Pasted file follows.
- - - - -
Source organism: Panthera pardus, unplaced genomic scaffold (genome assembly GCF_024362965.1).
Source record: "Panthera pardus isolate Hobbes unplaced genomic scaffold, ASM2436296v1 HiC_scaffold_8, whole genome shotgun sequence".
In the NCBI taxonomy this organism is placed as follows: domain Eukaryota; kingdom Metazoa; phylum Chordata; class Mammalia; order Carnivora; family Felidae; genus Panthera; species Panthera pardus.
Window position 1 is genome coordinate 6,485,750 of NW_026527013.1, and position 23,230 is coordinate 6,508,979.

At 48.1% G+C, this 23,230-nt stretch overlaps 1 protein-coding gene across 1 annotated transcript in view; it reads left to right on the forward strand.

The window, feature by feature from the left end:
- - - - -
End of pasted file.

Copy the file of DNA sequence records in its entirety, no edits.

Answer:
Source organism: Panthera pardus, unplaced genomic scaffold (genome assembly GCF_024362965.1).
Source record: "Panthera pardus isolate Hobbes unplaced genomic scaffold, ASM2436296v1 HiC_scaffold_8, whole genome shotgun sequence".
In the NCBI taxonomy this organism is placed as follows: domain Eukaryota; kingdom Metazoa; phylum Chordata; class Mammalia; order Carnivora; family Felidae; genus Panthera; species Panthera pardus.
Window position 1 is genome coordinate 6,485,750 of NW_026527013.1, and position 23,230 is coordinate 6,508,979.

At 48.1% G+C, this 23,230-nt stretch overlaps 1 protein-coding gene across 1 annotated transcript in view; it reads left to right on the forward strand.

The window, feature by feature from the left end: